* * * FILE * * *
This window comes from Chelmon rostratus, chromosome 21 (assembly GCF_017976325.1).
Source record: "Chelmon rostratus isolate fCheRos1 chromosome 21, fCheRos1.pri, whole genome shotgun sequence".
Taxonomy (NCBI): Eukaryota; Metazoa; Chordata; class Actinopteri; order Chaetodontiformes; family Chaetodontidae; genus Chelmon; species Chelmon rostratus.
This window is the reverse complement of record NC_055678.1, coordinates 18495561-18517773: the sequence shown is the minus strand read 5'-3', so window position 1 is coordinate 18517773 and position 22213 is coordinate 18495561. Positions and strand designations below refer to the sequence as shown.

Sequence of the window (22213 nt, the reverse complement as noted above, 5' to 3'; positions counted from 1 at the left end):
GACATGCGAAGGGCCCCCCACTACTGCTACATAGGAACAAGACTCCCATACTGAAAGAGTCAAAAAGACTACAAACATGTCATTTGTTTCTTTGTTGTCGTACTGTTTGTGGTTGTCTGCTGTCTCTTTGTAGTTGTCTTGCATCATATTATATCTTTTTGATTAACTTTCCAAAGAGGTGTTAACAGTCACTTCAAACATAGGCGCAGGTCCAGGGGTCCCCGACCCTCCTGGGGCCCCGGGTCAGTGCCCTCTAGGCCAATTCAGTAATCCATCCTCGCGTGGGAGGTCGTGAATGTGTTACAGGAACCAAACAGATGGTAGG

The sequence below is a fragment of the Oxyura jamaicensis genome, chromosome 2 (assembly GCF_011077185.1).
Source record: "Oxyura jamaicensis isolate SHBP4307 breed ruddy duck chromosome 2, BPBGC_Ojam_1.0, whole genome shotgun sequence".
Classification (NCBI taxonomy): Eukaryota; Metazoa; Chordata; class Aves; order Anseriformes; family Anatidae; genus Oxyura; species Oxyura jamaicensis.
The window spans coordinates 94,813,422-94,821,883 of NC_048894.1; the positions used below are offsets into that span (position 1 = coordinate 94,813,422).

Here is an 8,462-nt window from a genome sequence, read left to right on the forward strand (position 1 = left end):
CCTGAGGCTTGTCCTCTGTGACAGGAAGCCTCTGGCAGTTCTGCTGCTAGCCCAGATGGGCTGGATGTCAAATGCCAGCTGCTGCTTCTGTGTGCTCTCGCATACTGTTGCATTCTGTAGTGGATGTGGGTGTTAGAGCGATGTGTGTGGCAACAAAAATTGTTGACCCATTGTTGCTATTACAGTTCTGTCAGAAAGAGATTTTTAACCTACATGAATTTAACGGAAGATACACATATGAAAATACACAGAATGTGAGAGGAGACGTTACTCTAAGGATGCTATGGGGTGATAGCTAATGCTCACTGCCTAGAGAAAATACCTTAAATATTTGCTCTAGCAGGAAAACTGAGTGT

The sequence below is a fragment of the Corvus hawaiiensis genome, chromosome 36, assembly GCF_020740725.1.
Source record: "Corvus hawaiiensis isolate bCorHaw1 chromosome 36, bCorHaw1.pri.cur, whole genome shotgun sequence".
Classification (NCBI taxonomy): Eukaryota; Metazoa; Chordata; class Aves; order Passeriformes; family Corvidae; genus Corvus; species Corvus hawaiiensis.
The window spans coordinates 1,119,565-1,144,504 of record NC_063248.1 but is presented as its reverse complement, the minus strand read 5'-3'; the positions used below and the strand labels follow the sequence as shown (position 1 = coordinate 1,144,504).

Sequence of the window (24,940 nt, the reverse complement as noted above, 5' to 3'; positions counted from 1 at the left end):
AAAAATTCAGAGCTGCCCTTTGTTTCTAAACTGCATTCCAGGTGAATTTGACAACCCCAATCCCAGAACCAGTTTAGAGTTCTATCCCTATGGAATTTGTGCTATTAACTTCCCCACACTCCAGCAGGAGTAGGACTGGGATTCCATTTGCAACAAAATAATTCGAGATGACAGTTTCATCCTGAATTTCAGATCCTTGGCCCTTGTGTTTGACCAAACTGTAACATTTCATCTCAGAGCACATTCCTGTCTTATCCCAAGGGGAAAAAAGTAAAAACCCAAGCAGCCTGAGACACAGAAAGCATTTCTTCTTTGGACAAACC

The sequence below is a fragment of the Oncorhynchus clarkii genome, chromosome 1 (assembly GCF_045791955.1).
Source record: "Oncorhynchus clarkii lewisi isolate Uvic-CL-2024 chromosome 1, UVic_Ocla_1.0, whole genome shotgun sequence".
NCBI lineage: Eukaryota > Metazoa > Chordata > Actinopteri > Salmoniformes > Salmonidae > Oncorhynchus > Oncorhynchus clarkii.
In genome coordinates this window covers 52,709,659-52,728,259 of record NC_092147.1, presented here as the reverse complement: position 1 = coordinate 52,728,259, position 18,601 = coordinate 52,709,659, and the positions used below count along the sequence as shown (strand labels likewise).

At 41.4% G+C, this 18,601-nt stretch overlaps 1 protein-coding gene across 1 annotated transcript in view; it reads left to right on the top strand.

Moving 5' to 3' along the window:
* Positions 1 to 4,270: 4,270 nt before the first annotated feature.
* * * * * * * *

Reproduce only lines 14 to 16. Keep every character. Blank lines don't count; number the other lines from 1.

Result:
Source record: "Corvus hawaiiensis isolate bCorHaw1 chromosome 36, bCorHaw1.pri.cur, whole genome shotgun sequence".
Classification (NCBI taxonomy): Eukaryota; Metazoa; Chordata; class Aves; order Passeriformes; family Corvidae; genus Corvus; species Corvus hawaiiensis.
The window spans coordinates 1,119,565-1,144,504 of record NC_063248.1 but is presented as its reverse complement, the minus strand read 5'-3'; the positions used below and the strand labels follow the sequence as shown (position 1 = coordinate 1,144,504).